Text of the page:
To investigate the time course of signal changes in the adjacent pedicle in fresh pediatric lumbar spondylolysis.
A recent study reported that high signal change (HSC) on T2-magnetic resonance image (MRI) in the pedicle adjacent to the pars interarticularis could be an indicator of early spondylolysis. In addition, the HSC-positive pars defects showed significant better bony healing than the HSC-negative pars defects. However, there has been no report on the time course and the duration of HSC.
We prospectively investigated 10 boys and 5 girls with fresh lumbar spondylolysis showing HSC in the adjacent pedicle. Their mean age was 15.1 years, ranging from 10 to 17 years. Two patients had multilevel unilateral spondylolysis. Among 15 patients, HSC was found in 22 (12 unilateral and 5 bilateral) pedicles. At the first presentation, the diagnosis of spondylolysis was made based on the plain radiograph findings, multidetector computed tomograms (CTs), and MRI. Every month from the first presentation, follow-up MRIs were taken. When HSC disappeared, multidetector CT was taken to confirm bony healing of the pars defect.
Bony healing of the pars was obtained in 21 out of 22 defects. The bony healing rate was 95.6%. In 19 pedicles of 12 patients, HSC gradually diminished by every month until it disappeared 3 months later, and radiologic osseous healing was confirmed by CT in all but 1 patient. In the 3 remaining pedicles of 3 patients, HSC took more than 4 months to disappear.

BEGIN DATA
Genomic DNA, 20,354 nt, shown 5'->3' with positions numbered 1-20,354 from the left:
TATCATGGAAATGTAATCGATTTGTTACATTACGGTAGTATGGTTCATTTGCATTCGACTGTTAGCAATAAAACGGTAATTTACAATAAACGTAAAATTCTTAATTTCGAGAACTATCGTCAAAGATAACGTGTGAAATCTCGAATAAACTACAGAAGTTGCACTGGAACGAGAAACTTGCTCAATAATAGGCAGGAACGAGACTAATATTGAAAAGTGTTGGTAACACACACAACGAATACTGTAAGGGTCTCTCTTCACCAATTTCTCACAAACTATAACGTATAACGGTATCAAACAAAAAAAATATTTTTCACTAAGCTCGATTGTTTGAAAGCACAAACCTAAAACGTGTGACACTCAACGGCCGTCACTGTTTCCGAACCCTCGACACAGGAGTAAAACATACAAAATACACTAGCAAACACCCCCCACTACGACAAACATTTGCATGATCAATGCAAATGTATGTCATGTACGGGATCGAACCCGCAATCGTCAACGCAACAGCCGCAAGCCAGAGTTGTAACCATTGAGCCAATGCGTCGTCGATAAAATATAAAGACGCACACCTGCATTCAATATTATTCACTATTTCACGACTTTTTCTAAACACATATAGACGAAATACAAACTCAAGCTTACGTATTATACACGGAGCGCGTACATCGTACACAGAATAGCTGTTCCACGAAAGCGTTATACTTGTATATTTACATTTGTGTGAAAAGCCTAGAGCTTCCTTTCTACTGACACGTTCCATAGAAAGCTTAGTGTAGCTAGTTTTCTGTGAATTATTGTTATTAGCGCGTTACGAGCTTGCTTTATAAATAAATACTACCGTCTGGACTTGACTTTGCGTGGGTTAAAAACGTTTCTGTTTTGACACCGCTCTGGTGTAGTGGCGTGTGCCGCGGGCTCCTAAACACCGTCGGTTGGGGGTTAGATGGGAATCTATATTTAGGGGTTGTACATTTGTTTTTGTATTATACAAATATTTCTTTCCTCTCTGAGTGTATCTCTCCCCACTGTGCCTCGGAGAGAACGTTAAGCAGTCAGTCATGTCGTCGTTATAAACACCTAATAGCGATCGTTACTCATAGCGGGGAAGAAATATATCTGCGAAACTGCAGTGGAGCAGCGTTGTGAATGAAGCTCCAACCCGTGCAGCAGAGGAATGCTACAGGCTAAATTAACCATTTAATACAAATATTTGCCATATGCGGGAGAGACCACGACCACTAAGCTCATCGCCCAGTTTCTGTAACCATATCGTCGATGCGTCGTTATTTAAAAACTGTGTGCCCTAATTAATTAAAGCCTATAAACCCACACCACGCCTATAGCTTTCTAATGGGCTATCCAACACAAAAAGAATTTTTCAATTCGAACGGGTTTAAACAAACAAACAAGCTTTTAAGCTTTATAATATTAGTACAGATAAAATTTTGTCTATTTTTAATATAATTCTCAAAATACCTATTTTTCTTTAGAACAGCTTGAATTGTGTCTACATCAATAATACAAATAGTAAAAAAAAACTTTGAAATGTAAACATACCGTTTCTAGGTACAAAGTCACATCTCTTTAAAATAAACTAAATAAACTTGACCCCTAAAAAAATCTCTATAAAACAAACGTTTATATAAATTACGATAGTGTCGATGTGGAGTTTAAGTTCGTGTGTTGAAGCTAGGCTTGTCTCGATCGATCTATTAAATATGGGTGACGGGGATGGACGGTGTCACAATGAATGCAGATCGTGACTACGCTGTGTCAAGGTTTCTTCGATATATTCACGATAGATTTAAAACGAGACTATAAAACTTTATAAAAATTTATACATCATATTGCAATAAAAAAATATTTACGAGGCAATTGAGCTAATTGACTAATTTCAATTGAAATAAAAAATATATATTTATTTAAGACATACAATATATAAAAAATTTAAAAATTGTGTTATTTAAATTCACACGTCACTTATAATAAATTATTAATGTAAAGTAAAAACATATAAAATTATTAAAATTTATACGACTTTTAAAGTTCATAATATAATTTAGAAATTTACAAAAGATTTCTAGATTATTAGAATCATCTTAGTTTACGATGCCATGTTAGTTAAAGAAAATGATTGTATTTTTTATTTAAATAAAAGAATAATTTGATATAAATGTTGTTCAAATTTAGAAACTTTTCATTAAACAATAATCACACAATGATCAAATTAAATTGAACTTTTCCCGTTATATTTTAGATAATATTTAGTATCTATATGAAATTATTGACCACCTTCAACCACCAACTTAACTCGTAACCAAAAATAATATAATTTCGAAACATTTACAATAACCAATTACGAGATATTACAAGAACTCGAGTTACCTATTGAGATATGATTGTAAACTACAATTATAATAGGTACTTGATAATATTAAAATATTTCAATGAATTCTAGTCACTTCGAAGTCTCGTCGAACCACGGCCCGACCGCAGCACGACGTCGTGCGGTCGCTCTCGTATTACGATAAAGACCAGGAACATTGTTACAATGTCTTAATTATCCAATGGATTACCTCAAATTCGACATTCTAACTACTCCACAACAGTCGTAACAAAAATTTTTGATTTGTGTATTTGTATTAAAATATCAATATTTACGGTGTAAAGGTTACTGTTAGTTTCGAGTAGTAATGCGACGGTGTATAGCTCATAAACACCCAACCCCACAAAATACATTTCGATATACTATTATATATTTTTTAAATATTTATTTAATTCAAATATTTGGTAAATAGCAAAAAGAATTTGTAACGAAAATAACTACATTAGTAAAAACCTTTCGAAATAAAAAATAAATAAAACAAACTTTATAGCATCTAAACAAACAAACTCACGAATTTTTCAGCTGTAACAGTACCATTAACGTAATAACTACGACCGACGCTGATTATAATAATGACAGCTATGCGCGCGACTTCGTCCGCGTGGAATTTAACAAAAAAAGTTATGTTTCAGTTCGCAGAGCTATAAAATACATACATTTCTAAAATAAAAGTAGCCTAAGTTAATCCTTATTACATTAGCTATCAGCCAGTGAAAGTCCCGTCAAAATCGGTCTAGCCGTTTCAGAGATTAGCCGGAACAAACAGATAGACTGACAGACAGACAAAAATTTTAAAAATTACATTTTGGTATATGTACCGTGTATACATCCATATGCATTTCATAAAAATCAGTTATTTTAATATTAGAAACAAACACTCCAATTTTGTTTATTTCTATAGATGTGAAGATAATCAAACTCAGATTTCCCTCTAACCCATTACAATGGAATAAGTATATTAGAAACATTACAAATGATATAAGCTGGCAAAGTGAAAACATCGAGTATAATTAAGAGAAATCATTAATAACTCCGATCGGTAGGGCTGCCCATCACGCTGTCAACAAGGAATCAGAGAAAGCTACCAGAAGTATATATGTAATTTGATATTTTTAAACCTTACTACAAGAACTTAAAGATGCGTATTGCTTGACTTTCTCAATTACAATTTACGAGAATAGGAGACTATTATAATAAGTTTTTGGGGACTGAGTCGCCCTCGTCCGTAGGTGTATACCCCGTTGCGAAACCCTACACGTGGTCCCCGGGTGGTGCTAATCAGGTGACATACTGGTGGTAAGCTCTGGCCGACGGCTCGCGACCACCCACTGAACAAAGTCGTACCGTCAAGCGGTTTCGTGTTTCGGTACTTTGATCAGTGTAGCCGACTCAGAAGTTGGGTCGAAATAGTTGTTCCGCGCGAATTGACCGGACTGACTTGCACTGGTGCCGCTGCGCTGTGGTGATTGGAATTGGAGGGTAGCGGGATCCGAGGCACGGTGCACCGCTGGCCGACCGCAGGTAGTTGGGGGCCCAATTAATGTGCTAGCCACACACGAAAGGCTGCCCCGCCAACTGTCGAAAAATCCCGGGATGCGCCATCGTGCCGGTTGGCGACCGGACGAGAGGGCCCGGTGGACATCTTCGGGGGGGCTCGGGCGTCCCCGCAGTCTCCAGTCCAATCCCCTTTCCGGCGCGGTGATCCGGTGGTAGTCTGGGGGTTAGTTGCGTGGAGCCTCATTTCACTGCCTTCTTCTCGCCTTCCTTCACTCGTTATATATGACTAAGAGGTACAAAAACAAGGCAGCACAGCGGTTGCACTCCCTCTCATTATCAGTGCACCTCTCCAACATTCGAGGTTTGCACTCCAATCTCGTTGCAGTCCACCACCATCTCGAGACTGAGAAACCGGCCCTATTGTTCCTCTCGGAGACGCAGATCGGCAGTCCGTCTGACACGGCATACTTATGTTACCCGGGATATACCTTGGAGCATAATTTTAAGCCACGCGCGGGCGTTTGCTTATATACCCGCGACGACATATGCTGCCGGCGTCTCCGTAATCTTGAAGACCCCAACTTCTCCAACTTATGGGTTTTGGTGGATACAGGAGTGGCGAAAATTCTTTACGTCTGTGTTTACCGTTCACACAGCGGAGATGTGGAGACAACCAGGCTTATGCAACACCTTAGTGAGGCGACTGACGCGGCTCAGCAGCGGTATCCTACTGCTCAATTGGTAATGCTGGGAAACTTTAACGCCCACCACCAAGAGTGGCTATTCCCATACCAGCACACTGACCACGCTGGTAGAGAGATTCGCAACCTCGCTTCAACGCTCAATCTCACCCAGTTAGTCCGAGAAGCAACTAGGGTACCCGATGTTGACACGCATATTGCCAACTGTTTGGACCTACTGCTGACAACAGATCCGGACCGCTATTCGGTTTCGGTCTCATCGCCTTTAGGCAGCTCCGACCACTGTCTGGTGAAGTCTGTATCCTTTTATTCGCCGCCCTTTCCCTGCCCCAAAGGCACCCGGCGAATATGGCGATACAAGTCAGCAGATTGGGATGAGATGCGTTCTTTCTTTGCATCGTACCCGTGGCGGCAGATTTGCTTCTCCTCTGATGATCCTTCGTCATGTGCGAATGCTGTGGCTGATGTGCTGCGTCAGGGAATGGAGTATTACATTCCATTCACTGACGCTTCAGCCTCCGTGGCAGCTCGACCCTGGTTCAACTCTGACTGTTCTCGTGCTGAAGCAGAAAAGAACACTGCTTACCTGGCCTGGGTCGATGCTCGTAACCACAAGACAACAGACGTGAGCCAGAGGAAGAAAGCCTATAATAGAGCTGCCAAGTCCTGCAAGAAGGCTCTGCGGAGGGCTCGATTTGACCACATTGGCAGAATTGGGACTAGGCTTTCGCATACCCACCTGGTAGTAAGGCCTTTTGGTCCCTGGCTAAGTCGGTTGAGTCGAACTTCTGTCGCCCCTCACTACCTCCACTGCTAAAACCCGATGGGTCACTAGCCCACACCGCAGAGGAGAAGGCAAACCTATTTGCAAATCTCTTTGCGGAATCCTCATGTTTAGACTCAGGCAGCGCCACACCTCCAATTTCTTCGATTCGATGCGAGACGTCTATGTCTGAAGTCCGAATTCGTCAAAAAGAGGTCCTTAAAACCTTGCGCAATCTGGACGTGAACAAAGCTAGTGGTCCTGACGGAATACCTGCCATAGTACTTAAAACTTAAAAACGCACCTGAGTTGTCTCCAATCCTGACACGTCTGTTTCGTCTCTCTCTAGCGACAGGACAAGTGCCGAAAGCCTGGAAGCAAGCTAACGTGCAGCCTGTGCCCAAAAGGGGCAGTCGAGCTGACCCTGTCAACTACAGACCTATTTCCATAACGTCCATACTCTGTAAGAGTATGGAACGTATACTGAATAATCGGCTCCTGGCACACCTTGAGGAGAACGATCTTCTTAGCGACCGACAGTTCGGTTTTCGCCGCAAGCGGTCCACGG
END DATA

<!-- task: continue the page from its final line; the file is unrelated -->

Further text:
In this study, HSC disappeared in most pedicles on the 3-month follow-up MRI. In patients who did not comply with treatment, HSC tended to last longer. These results led us to hypothesize that MRI at the third month during follow-up can indicate whether the conservative treatment is being successful or not.
High signal change disappeared in most of the pedicles within 3 months of conservative treatment. These results led us to hypothesize that magnetic resonance image at the third month during follow-up can indicate whether the conservative treatment is being successful or not.
From the *Department of Orthopedics, Institute of Health Biosciences, The University of Tokushima Graduate School, Tokushima; and †Department of Orthopedics, Suihou Daiichi Hospital, Hyogo, Japan.
Acknowledgment date: August 3, 2009. Revision date: October 12, 2009. Acceptance date: November 3, 2009.
The manuscript submitted does not contain information about medical device(s)/drug(s).
No funds were received in support of this work. No benefits in any form have been or will be received from a commercial party related directly or indirectly to the subject of this manuscript.
Address correspondence and reprint requests to T. Sakai, MD, Department of Orthopedics, Institute of Health Biosciences, The University of Tokushima Graduate School, 3-18-15 Kuramoto-cho, Tokushima 770-8503, Japan; E-mail: firstname.lastname@example.org